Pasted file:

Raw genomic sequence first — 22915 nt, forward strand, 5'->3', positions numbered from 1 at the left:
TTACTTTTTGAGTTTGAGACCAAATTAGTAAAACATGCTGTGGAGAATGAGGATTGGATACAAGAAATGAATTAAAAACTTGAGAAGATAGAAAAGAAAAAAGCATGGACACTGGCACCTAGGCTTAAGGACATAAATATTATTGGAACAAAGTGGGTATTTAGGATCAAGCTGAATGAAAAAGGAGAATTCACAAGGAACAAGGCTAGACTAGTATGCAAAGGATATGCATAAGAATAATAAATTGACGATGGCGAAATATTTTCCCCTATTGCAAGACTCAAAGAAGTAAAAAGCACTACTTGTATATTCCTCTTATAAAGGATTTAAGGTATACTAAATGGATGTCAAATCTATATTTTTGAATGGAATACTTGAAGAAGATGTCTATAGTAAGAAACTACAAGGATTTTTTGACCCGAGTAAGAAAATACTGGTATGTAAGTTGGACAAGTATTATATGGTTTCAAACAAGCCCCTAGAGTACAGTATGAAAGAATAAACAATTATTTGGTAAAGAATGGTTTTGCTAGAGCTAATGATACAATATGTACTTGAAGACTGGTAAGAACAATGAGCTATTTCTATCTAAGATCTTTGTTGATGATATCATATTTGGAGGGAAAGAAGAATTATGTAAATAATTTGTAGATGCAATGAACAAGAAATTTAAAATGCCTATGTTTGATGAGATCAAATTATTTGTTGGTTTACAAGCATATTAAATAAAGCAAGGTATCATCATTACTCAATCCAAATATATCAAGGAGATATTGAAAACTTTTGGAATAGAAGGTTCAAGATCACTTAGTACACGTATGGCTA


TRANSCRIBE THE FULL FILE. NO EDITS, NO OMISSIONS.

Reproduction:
Raw genomic sequence first — 22915 nt, forward strand, 5'->3', positions numbered from 1 at the left:
TTACTTTTTGAGTTTGAGACCAAATTAGTAAAACATGCTGTGGAGAATGAGGATTGGATACAAGAAATGAATTAAAAACTTGAGAAGATAGAAAAGAAAAAAGCATGGACACTGGCACCTAGGCTTAAGGACATAAATATTATTGGAACAAAGTGGGTATTTAGGATCAAGCTGAATGAAAAAGGAGAATTCACAAGGAACAAGGCTAGACTAGTATGCAAAGGATATGCATAAGAATAATAAATTGACGATGGCGAAATATTTTCCCCTATTGCAAGACTCAAAGAAGTAAAAAGCACTACTTGTATATTCCTCTTATAAAGGATTTAAGGTATACTAAATGGATGTCAAATCTATATTTTTGAATGGAATACTTGAAGAAGATGTCTATAGTAAGAAACTACAAGGATTTTTTGACCCGAGTAAGAAAATACTGGTATGTAAGTTGGACAAGTATTATATGGTTTCAAACAAGCCCCTAGAGTACAGTATGAAAGAATAAACAATTATTTGGTAAAGAATGGTTTTGCTAGAGCTAATGATACAATATGTACTTGAAGACTGGTAAGAACAATGAGCTATTTCTATCTAAGATCTTTGTTGATGATATCATATTTGGAGGGAAAGAAGAATTATGTAAATAATTTGTAGATGCAATGAACAAGAAATTTAAAATGCCTATGTTTGATGAGATCAAATTATTTGTTGGTTTACAAGCATATTAAATAAAGCAAGGTATCATCATTACTCAATCCAAATATATCAAGGAGATATTGAAAACTTTTGGAATAGAAGGTTCAAGATCACTTAGTACACGTATGGCTA